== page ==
The free-energy barrier was then determined from
The phase behavior of this system can be compared to
previous experimental and theoretical studies of binary
hard-sphere mixtures. Vermolen et al. examined various
methods for growing binary NaCl hard-sphere crystals in-
cluding gravitational and electric ﬁelds, epitaxial templates,
and dielectrophoretic compression from a binary mixture
with size ratio q ¼ 0:3 . However, the crystal structures
they found all included a signiﬁcant number of vacancies of
the small colloids ( > 10%). This result is in keeping with
the phase behavior observed in Fig. 1. Hunt et al. also
examined binary hard-sphere mixtures of particles with
q ¼ 0:39 and 0.42 and reported the presence of NaCl
. However, from their presented results it is impossible
to distinguish between an ISS and a NaCl crystal. On the
theoretical side, the closest size ratios examined in literature
using free-energy calculations are the phase diagrams pre-
sented for binary hard-sphere mixtures with q ¼ 0:2 
and 0.414 . For q ¼ 0:2, the phase behavior is expected to
be signiﬁcantly different than that for q ¼ 0:3 as the small
particles can ﬁt in both the tetragonal and octahedral holes.
However, the phase behavior for a binary hard-sphere mix-
ture with q ¼ 0:414 is likely to be qualitatively the same as
that of q ¼ 0:3. In both cases, the smaller particles both ﬁt
and are restricted to reside in the octahedral holes at
close packing. MD snapshots included in Ref.  for the
q ¼ 0:414 mixture show a coexistence between a solid and
ﬂuid phase which the authors identiﬁed as a monodisperse
fcc phase and a binary liquid phase. However, the fcc phase
depicted in their snapshots contains some small particles,
and is more likely an ISS phase. To summarize, the NaCl
phases previously identiﬁed experimentally  and theo-
retically  were most likely ISSs. Additionally, we remark
that there are a vast number of other colloidal and nano-
particle systems which may form an ISS phase. In particular
we have also found an fcc-based ISS phase in experiments
on binary mixtures of oppositely charged colloids with size
¼ 0:73 (Supp. Figs. S6 and S7 ) thereby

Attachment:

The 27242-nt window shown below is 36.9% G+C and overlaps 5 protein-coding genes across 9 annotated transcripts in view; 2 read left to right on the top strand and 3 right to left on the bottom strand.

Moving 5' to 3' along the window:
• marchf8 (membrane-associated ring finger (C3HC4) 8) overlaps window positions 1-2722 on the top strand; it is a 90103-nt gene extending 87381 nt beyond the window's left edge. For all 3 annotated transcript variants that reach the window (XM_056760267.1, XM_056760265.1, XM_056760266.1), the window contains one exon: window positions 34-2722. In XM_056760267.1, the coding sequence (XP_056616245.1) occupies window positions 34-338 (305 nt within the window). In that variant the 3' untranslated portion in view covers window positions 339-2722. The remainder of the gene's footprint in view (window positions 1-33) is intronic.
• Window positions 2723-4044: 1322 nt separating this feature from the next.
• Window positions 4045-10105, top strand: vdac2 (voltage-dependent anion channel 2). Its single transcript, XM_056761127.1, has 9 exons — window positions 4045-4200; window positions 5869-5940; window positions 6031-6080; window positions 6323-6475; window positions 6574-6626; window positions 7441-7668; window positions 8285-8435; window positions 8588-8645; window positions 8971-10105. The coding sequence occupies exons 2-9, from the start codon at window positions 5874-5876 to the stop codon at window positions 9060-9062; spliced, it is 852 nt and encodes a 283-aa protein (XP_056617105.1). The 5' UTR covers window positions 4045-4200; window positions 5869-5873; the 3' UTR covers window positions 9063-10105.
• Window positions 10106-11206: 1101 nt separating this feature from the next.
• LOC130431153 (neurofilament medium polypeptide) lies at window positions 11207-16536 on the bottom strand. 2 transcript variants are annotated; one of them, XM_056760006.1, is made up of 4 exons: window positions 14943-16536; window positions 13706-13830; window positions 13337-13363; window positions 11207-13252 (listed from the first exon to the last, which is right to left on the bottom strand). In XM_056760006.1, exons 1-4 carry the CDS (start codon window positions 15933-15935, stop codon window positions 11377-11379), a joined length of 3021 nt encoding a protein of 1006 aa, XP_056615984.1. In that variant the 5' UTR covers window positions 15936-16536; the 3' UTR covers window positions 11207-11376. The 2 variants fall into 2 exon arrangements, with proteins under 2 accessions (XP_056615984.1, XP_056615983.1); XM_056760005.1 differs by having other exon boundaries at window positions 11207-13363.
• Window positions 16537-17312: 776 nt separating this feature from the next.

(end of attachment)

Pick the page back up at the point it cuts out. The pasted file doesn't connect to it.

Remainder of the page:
indicating that the ISS phase is not restricted to hard-sphere
systems. Moreover, we would also expect binary mixtures
of charged colloids to form body-centered-cubic (BCC)
based ISSs since the BCC lattice is stable for monodisperse
particles interacting via a Yukawa potential.
In conclusion, we have demonstrated that the ISS is
thermodynamically stable in binary hard-sphere mixtures
and is likely stable for a wide variety of particle interac-
tions. Our ﬁnding on the stability of ISS phases is of vital
importance for a wide range of applications as it provides a
method to grow large, defect-free single colloidal ISS
crystals with unprecedented control of the sublattice dop-
ing. For instance, a transistor based on a regularly doped
semiconductor has been realized with a binary nanocrystal
solid . Similarly, intriguing structural color tuning has
previously been achieved by interstitial doping of an fcc
photonic crystal with light absorbing nanoparticles .
Extending this to the ISS phase present in our model, we
would expect more control over the color tuning. More
generally, the availability of a simple model system which
is both theoretically and experimentally realizable will be
of great value for the understanding of the many ISS phases
arising in atomic and molecular systems. The nucleation of
molecular ISSs can be very complex due to the different
time scales on which both species equilibrate. Realizing a
stable ISS phase in a colloidal system allows one to study
the nucleation process in real space on reasonable time
scales. Additionally, this ISS is an ideal system for exam-
ining interactions between equilibrium interstitial defects
for any concentration.
We acknowledge J. Hoogenboom for particle synthesis
and F. Smallenburg and M. Marechal for fruitful discus-
sions. We acknowledge ﬁnancial support from Nanodirect,
NWO-CW, a NWO-VICI grant, NanoNed, and FOM.
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PRL 107, 168302 (2011)
PHYSICAL REVIEW LETTERS
14 OCTOBER 2011